We are testing a (single) Comcast phone line, before "possibly" shifting more lines away from ATT.

The one whoops in the process however is that we have no Internet phone, if there is no power to the modem.

The Comcast-supplied modem draws 10 watts/hr, so I figured a 650watt APS UPS would provide us with well over a day of power to the modem.

APC, TripLite, & CyberPower claim this to be false. They are claiming that a 1500w UPS "might" provide 8-hrs of power to the modem. Even if the UPS recognized their being a 10 watt draw, which all three said was uncertian.

In short, what am I missing about the math; 10-watt/hr divided into the max storage of a battery (in watts) = estimated battery backup time?


Watts are a measure of power, not capacity. A rating of 650 Watts indicates the maximum power that can be delivered, but says nothing about how long it can be delivered for, which is a separate measure.

There is also a measure Volt-Amps, which is related to the Wattage, and says how much current can be delivered at a particular voltage. With a DC supply (such as a standard car or consumer battery) they are identical, although because the voltage is fixed battery ratings are usually in Amp-hours or milli-Amp-hours; but in an AC supply the Watts consumed by a device are the product of the voltage and current only if the two are in phase - if not the power consumed is less. A power supply is still limited on the current it can supply, even if there is little power consumed, hence the VA rating.

The less power taken from a battery, the longer it will last, though the relationship is far from simple. So a power supply that can deliver 100W for an hour will be able to provide 50W for longer, but whether it is more or less than two hours will depend very much on its design and the batteries it uses.

Your modem draws 10 Watts (not Watts per hour), so your UPS needs to be able to deliver this power. This is a very low demand and most will be able to meet it. Many manufacturers provide graphs of the length of time against power drawn, and you need to look at these carefully. They may offer a modular solution to allow the UPS to be configured to deliver whatever continuity you require. In your case I would specify double the expected maximum power cut, eg specify 48 hours to provide a day's back-up. This is because batteries become less efficient with age, and the UPS may not deliver its initial rating after five years.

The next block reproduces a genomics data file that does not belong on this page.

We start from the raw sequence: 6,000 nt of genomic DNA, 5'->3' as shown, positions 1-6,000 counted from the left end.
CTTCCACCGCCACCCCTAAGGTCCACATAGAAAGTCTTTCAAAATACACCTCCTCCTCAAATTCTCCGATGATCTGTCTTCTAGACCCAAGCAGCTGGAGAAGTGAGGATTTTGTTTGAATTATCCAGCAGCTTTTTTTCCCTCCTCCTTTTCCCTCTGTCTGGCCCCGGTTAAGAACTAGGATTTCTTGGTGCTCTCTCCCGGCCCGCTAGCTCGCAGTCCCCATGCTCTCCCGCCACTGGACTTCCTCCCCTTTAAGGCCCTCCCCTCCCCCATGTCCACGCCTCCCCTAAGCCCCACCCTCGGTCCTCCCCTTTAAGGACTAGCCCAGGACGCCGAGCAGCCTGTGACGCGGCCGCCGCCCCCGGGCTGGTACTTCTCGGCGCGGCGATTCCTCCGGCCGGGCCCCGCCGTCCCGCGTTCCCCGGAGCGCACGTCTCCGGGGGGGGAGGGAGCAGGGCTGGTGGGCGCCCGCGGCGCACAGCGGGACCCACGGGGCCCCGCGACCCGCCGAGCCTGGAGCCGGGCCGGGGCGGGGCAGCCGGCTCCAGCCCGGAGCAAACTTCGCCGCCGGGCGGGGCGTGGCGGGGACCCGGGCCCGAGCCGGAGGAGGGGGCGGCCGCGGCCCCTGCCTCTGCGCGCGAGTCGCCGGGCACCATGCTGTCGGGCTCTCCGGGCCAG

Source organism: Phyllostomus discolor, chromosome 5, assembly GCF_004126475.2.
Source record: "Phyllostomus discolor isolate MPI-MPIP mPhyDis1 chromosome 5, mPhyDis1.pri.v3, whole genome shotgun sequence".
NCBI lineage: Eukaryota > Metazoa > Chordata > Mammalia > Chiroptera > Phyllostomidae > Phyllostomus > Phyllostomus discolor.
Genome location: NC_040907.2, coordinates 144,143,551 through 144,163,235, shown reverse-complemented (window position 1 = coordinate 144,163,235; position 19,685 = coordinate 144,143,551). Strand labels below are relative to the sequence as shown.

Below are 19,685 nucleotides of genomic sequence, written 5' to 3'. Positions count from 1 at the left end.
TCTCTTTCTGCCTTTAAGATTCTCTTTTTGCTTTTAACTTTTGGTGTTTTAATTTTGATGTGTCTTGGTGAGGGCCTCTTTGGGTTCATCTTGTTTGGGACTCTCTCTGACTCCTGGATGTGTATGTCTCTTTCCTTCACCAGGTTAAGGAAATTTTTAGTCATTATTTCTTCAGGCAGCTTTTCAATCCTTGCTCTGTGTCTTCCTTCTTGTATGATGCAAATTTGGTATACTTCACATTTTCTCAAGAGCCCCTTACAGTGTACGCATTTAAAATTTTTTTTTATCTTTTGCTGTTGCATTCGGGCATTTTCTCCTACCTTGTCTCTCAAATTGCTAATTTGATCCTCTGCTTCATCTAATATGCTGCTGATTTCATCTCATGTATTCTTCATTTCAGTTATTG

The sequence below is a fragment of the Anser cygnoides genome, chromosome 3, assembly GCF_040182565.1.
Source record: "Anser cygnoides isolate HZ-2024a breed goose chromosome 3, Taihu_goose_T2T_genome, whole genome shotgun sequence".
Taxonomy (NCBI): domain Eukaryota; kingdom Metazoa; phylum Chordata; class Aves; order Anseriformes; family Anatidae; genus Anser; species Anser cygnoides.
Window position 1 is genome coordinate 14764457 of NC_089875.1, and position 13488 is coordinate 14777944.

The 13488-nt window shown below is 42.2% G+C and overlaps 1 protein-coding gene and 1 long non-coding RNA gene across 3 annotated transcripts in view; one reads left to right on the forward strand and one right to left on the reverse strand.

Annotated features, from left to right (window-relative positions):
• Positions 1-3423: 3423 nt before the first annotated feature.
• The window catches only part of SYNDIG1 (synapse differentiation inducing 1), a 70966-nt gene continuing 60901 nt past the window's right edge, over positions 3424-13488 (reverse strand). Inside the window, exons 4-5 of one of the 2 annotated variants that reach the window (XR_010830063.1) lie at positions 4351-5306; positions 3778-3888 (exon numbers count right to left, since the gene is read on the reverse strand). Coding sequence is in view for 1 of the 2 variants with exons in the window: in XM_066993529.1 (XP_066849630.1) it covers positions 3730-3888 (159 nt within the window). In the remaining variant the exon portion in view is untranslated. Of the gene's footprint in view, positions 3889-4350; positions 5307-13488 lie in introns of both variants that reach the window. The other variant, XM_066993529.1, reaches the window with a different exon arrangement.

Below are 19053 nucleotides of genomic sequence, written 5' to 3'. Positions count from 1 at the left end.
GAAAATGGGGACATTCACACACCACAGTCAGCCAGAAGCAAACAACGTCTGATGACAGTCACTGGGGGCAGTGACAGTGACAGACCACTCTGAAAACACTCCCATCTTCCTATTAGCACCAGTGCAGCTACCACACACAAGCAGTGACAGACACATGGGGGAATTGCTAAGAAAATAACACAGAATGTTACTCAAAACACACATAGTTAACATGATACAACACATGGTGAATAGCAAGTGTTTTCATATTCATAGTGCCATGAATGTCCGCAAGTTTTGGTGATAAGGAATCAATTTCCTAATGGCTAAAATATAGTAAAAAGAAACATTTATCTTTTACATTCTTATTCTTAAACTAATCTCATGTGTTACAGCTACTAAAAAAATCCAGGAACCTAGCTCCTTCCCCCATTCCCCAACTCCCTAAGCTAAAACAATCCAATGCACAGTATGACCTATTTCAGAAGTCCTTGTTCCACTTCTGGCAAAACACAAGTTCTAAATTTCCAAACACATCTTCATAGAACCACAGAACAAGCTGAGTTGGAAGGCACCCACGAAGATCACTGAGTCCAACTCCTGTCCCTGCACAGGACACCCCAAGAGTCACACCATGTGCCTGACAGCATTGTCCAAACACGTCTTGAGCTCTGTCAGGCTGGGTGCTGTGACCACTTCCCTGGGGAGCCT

• Just to supplement this good answer, the power rating relates to how much power you can pull without overloading the internal breaker. How long you can run relates to the capacity of the internal battery. Some inexpensive UPSes advertise a high power rating but give you barely enough run time to shut down at that demand. For a given UPS product line, a unit with a higher power rating will usually give you more run time at a given demand, but the only way to really know is to check the technical specs. Some manufacturers provide that online (based on a fresh battery). – fixer1234 Mar 28 '16 at 20:19

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